Experts Call for Reassessment of Reporting System
Corporate reporting experts have called for a serious reassessment of the reporting system which can benefit investors by showing how factors like environmental, social and governance can be “hard-wired into a reframed reporting model.”
Responding to the International Integrated Reporting Committee’s (IIRC) release of its discussion paper today, PwC underlines the opportunity it creates for evolving the reporting model to better explain an organisation’s key relationships and use of different resources beyond the traditional bedrock of the financial statements.
At the same time, KPMG believed the discussion paper provides a potential new source of competitive advantage for business in the search for capital at a reasonable cost.
“Progressive companies should get actively involved in the discussion around Integrated Reporting,” said David Matthews, Partner in KPMG’s UK firm and a member of the IIRC’s working group.
“The prize for those that get it right is capital at a reasonable cost through a better relationship with investors and the capital markets,” Matthews added.
IIRC’s paper sets out a blueprint for the development of reporting system in the future, which PwC believed is a critical contribution.
The project is supported by HRH the Prince of Wales through his Accounting for Sustainability Project (A4S).
“At a critical time when companies are struggling with economic uncertainty and a lack of confidence in business prospects – and our profession is under the microscope – it is important to recognise that the relevance and value of reporting and audit need to be viewed with an eye on the future needs of the capital markets,” Ian Powell, UK chairman and senior partner, PwC, said.
In addition, the discussion paper will provide some important insights into the way reporting could change for those who are responsible for the corporate reporting system and for maintaining its health and relevance, according to Dennis Nally, chairman of PricewaterhouseCoopers International.
While the financial statements remain a key element, the reporting framework being proposed by the IIRC has some critical differences from today’s model.
The IIRC blueprint focuses more on the business model and how value is created. It emphasises the need to focus value creation on the resources consumed and on the impacts that arise from business activity, including those which have no monetary value in the way the economic system has evolved to date.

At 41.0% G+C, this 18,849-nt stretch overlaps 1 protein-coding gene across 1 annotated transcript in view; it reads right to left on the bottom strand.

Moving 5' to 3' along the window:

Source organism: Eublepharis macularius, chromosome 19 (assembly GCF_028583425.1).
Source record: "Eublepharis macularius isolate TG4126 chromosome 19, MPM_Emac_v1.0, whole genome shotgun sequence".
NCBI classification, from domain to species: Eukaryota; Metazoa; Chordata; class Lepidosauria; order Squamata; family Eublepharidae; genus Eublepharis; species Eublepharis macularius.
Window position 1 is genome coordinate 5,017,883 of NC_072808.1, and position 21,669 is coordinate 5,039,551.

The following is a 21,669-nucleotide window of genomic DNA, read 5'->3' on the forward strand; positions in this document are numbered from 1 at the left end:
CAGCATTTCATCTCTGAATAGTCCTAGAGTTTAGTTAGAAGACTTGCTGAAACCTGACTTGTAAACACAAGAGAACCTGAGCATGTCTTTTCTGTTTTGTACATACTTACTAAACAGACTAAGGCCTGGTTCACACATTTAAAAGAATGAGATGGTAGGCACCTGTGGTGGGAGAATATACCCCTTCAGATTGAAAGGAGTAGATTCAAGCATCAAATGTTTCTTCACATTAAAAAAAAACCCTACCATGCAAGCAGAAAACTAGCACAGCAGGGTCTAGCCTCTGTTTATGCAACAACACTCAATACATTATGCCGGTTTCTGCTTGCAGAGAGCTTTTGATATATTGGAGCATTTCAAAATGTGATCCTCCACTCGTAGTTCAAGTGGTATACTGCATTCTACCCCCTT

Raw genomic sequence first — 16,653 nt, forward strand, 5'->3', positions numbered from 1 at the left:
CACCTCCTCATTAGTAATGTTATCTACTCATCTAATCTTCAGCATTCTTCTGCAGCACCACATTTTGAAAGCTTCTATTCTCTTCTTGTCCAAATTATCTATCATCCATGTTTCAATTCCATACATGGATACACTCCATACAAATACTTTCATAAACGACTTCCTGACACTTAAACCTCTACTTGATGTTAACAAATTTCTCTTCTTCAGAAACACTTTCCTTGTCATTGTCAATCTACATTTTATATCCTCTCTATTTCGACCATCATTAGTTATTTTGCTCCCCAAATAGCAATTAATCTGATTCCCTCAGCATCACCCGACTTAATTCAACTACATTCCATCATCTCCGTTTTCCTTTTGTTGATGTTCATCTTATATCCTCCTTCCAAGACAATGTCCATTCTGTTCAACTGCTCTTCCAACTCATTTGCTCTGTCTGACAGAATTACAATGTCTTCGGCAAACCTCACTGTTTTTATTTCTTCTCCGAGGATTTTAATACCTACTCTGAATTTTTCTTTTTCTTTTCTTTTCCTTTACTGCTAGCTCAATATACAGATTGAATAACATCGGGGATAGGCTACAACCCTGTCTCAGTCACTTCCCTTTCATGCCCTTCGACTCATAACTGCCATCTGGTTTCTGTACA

Many historical positions and views on these issues are changing, both through market pressures and regulation and the reporting model needs to be able to respond, KPMG noted.
The reporting model also recognizes resource usage and the risks and opportunities associated with business, stating they have to be considered across the value chain and cannot be constrained to the accounting definition of control for meaningful reporting to occur.
“This creates significant challenges for how companies report, but we are seeing examples – such as the recent environmental P&L account created by Puma – of companies breaking the traditional reporting mould for competitive advantage,” KPMG said.
The IIRC discussion paper is complementary to the report PwC launched at the end of May entitled – “Tomorrow’s Corporate reporting – a critical system at risk” This report highlighted the behavioural and structural challenge of changing the reporting system and includes a “road map” for change.
“When we launched our report a few months ago I explained we need to create a clear blueprint for the future of reporting, I see the IIRC’s discussion paper and the framework it contains as providing a platform from which some serious progress can be achieved,” David Phillips, head of corporate reporting, PwC, said.
“Given corporate reporting’s central role in our economic system we cannot afford to spurn this opportunity. The risks of inaction to the long-term prosperity of the whole world are too great,” Phillips added.